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Thai military in knots over Y2K threat

Missiles taken offline as bug threatens to eat army's systems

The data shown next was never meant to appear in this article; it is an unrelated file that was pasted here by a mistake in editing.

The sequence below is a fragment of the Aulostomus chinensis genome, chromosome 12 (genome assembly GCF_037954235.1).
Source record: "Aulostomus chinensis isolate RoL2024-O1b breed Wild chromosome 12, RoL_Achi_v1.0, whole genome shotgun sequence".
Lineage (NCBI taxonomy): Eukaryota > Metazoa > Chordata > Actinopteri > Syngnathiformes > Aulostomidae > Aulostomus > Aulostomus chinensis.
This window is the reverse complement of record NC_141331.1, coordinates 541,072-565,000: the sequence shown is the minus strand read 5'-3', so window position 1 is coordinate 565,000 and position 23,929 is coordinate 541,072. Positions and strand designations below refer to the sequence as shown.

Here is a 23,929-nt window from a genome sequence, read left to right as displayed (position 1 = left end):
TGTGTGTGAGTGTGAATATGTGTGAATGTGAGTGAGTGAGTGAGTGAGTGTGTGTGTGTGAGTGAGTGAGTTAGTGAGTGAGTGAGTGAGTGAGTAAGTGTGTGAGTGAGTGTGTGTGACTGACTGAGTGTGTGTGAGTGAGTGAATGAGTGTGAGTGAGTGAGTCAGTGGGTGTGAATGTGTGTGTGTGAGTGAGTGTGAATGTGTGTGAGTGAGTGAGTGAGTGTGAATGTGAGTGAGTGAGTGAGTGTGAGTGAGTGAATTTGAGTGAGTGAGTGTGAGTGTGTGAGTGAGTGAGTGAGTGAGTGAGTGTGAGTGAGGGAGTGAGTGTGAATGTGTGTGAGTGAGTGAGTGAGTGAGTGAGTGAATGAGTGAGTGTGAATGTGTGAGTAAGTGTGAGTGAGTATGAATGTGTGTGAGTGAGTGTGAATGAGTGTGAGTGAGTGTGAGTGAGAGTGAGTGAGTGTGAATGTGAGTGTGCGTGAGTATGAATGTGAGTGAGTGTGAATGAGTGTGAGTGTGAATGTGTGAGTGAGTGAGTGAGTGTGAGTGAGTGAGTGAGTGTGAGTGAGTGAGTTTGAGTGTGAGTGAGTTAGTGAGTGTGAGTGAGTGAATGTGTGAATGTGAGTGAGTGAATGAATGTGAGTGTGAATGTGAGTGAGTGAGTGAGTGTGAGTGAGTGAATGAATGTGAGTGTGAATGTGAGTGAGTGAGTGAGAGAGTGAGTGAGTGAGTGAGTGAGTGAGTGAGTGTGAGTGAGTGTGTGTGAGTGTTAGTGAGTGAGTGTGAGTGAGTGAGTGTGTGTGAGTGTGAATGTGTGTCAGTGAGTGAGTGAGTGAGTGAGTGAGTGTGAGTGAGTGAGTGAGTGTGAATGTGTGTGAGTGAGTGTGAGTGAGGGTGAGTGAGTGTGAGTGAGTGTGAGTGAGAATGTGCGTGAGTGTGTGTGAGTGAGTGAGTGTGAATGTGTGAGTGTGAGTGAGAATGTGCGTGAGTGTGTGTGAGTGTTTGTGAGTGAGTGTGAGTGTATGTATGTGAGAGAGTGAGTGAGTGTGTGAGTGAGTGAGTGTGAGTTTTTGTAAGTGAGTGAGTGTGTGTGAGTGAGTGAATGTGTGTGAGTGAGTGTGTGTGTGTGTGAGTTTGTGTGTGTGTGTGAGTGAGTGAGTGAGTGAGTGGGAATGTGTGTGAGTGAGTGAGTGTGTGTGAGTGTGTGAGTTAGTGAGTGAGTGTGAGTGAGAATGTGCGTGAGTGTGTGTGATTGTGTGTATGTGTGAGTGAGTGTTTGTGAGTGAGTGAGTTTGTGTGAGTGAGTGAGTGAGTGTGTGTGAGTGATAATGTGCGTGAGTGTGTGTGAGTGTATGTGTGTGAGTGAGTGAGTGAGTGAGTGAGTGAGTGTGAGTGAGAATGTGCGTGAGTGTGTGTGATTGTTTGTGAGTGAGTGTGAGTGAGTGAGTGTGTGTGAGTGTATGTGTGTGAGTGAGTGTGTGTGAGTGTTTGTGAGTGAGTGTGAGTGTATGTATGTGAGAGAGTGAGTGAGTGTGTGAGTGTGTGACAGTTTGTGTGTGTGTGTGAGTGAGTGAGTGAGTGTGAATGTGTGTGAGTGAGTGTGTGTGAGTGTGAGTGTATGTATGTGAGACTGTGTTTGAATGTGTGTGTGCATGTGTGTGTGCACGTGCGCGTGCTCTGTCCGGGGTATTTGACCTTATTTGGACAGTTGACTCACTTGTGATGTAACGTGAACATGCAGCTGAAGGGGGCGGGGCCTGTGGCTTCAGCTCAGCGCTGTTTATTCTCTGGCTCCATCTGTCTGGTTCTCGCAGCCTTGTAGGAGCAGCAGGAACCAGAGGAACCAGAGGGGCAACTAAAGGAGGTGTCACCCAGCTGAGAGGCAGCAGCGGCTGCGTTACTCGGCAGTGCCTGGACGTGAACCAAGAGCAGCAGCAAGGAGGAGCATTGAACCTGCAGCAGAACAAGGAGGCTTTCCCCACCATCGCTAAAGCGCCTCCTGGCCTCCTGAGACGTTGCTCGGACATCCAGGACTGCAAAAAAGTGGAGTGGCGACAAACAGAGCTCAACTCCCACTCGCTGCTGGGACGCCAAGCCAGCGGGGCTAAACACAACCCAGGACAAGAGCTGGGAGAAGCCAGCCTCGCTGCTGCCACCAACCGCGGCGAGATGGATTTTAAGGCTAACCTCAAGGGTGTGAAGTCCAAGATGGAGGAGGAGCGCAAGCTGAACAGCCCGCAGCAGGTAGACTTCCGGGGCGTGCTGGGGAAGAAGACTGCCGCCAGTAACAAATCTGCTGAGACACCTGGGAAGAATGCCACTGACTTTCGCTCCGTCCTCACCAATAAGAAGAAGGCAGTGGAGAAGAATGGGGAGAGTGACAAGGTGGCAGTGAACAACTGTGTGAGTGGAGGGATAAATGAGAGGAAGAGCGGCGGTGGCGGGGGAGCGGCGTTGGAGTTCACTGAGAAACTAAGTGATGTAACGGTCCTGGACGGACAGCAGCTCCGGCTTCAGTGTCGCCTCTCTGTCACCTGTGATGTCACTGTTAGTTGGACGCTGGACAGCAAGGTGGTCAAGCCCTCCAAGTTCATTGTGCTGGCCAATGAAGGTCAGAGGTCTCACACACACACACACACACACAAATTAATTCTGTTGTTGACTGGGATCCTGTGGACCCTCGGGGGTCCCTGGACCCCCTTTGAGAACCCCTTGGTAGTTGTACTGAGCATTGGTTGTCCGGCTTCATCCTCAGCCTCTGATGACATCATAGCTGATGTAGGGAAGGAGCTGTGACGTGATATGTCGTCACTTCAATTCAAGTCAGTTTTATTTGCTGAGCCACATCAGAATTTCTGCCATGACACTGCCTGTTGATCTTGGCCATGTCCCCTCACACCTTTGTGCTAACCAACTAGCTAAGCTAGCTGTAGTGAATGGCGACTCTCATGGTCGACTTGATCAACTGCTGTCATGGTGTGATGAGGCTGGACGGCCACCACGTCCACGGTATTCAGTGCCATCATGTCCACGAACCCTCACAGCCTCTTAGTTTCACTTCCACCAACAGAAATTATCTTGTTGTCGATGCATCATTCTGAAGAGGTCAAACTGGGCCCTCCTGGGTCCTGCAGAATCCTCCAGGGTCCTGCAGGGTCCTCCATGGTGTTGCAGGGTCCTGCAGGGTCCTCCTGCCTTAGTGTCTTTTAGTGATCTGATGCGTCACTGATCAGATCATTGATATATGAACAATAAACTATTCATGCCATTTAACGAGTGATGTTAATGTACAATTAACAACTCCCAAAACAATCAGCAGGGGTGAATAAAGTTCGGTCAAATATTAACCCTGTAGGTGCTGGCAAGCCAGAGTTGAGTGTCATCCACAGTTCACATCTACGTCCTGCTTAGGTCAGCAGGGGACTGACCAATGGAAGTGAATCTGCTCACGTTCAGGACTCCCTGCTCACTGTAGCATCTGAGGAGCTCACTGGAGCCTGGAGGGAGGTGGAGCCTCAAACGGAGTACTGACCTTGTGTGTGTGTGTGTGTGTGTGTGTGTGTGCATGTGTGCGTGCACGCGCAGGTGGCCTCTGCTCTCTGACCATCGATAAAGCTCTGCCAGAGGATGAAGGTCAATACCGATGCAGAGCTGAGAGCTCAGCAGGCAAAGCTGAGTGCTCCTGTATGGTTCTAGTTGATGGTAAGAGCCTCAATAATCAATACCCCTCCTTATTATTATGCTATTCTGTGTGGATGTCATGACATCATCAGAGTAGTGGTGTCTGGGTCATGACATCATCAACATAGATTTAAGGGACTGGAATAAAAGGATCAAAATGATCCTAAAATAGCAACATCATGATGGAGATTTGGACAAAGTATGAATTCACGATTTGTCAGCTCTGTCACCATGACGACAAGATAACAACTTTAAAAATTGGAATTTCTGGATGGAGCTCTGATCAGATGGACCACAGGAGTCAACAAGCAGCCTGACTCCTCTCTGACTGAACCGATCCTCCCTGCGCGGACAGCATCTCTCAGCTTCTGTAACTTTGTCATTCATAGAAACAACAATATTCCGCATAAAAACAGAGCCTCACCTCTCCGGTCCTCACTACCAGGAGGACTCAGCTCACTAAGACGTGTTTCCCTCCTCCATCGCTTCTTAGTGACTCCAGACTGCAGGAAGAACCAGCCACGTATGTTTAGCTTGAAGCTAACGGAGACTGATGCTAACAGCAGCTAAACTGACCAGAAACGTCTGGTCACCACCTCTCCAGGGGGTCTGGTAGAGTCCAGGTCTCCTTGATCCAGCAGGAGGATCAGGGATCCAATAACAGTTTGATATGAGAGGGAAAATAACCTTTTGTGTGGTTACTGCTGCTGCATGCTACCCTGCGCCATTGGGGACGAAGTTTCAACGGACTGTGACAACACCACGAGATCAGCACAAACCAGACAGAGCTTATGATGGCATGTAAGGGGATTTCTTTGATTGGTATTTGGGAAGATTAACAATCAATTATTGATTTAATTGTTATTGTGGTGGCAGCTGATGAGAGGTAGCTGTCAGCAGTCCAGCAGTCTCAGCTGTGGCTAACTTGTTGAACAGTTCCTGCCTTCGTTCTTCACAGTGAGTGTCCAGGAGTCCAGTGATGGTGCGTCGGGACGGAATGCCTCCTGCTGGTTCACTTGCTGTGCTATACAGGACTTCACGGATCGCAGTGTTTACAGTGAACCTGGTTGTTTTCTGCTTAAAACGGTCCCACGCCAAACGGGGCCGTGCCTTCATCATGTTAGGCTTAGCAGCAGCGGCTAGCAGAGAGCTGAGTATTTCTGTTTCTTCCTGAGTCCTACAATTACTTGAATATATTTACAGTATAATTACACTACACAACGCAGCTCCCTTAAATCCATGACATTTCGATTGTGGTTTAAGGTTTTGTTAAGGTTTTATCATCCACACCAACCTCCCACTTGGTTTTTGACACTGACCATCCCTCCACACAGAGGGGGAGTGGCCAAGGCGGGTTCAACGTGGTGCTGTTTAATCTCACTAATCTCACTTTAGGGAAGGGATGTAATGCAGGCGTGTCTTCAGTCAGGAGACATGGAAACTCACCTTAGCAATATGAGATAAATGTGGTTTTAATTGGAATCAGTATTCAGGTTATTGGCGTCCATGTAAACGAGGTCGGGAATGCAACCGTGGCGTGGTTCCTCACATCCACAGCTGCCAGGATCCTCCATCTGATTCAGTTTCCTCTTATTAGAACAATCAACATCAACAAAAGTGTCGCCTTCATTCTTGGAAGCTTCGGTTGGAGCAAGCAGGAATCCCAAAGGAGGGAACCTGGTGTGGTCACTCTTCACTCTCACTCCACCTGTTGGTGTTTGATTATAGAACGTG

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Thailand's military is not going to make the deadline for Y2K compliance according to its top brass. Major-General Kharavuth Khemayodhin said that the country's missile launching computers would be taken offline before the New Year, to avoid shooting down passenger jets by mistake. A representative of the MoD said that the UK's military was well on target and would not be shutting things down because of the millennium bug. "We are working closely with our NATO partners on the issue of millennium compliance, and non-compliance of other nations is a factor we take into account when planning for the date change." But Karl Feilder, chief executive at Greenwich Meantime - the Y2K investigators - said that this doesn't really solve anything. "I am particularly concerned about the former Soviet Union and China," he said. "They are well developed counties with nuclear arsenals, but Russia, for example, has spent only $80 million on the problem. Estimates suggest that they need to spend $2 billion, money that they simply do not have." ®

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